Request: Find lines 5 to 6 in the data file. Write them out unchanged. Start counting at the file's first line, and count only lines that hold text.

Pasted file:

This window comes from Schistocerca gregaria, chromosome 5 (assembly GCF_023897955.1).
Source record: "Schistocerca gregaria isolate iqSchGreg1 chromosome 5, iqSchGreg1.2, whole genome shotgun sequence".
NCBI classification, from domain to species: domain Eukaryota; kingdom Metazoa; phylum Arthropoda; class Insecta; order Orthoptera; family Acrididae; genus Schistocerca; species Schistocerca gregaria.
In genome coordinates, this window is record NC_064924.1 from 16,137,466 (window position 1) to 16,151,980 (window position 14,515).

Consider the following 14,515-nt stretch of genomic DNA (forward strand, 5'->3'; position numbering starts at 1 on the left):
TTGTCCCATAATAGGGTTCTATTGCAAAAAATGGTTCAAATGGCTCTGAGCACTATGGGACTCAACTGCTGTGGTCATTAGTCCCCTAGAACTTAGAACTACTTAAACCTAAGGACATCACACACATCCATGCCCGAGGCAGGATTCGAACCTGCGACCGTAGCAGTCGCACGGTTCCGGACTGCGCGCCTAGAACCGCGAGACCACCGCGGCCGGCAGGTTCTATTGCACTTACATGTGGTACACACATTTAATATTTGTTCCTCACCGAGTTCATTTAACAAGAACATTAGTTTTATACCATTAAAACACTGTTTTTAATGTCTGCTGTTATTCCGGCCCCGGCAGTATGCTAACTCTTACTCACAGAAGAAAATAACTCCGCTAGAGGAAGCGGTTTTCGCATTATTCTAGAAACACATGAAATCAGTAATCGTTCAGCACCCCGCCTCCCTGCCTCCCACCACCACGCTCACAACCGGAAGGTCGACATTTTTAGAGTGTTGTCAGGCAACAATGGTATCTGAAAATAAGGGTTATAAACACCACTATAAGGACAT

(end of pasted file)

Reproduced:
Consider the following 14,515-nt stretch of genomic DNA (forward strand, 5'->3'; position numbering starts at 1 on the left):
TTGTCCCATAATAGGGTTCTATTGCAAAAAATGGTTCAAATGGCTCTGAGCACTATGGGACTCAACTGCTGTGGTCATTAGTCCCCTAGAACTTAGAACTACTTAAACCTAAGGACATCACACACATCCATGCCCGAGGCAGGATTCGAACCTGCGACCGTAGCAGTCGCACGGTTCCGGACTGCGCGCCTAGAACCGCGAGACCACCGCGGCCGGCAGGTTCTATTGCACTTACATGTGGTACACACATTTAATATTTGTTCCTCACCGAGTTCATTTAACAAGAACATTAGTTTTATACCATTAAAACACTGTTTTTAATGTCTGCTGTTATTCCGGCCCCGGCAGTATGCTAACTCTTACTCACAGAAGAAAATAACTCCGCTAGAGGAAGCGGTTTTCGCATTATTCTAGAAACACATGAAATCAGTAATCGTTCAGCACCCCGCCTCCCTGCCTCCCACCACCACGCTCACAACCGGAAGGTCGACATTTTTAGAGTGTTGTCAGGCAACAATGGTATCTGAAAATAAGGGTTATAAACACCACTATAAGGACAT